Interest in Artificial Intelligence (AI) has skyrocketed in recent years, both among the media and the general public. At the same time, media coverage of AI has wildly varied in quality – at one end, tabloid and clickbait media outlets have produced outrageously inaccurate portrayals of AI that reflect science fiction more than reality. At the other end, news outlets such as The New York Times or Wired have had specialized reporters such as Cade Metz and Tom Simonite who consistently write well-researched and accurate portrayals of AI. But, even responsible media coverage can inadvertently (and often unintentionally) propagate subtle misconceptions of AI through choice of wording, imagery, or analogy.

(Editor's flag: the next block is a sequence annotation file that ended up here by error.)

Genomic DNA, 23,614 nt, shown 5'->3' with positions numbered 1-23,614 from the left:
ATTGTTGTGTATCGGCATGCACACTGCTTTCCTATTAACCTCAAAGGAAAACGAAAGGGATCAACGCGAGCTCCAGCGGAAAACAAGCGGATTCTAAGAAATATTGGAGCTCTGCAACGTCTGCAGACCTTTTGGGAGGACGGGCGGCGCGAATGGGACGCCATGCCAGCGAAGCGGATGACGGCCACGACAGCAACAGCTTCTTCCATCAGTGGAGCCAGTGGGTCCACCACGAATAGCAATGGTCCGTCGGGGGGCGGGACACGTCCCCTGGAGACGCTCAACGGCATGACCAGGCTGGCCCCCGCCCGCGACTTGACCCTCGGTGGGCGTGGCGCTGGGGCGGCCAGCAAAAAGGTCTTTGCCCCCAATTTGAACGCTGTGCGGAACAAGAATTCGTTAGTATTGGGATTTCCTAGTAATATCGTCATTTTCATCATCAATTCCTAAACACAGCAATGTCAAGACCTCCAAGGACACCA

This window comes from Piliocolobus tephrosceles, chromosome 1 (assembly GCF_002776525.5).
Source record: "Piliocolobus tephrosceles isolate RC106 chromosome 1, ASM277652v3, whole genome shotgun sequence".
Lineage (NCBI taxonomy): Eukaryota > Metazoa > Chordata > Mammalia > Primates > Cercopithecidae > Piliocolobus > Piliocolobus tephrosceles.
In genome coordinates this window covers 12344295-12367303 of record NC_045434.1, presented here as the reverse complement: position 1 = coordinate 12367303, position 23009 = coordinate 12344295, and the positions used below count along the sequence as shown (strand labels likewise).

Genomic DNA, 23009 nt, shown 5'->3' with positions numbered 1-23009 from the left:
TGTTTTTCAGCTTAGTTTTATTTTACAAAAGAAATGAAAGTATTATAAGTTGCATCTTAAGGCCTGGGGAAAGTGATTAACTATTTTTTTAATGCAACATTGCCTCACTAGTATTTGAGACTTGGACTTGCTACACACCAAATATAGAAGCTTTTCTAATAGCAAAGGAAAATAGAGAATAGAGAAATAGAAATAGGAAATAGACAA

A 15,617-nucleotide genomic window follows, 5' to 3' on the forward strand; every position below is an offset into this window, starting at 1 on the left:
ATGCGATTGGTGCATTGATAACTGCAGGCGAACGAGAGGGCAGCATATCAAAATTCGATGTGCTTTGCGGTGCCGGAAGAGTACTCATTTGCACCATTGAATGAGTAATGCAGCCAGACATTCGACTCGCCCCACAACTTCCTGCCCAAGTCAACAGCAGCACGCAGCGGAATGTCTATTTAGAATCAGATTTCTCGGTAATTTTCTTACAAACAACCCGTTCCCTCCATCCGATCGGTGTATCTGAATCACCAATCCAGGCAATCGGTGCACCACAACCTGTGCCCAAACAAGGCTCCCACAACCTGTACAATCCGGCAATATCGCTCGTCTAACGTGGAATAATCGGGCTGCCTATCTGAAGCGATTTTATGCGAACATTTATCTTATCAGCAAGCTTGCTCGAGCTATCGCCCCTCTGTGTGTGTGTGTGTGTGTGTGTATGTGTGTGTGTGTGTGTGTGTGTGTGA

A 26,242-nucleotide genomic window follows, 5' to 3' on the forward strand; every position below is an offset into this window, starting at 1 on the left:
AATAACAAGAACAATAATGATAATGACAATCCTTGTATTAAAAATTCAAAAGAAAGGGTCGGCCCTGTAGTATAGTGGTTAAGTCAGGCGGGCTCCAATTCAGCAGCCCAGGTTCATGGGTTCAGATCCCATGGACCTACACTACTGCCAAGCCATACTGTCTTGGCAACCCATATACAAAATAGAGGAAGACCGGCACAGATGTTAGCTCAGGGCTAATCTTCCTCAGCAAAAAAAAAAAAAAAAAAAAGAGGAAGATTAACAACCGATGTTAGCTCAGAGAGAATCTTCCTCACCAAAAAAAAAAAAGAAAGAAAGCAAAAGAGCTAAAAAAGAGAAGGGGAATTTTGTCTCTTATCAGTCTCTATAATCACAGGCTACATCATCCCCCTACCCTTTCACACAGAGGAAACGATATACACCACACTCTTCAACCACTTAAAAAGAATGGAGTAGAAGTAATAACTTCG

As AI researchers, we are both invested and sensitive to how AI is portrayed in the media. In this article, we present a list of best practices for media coverage of AI, some of which may not be obvious to people without a technical background in AI. In being a set of best practices, this list will not be representative of what even we as researchers always do, but rather principles to keep in mind and try to stick to. The list is inspired both by our own observations, and the observations of the AI researchers we surveyed online and at the Stanford AI Lab. We hope it will be useful to journalists, researchers, and anyone who reads or writes about AI.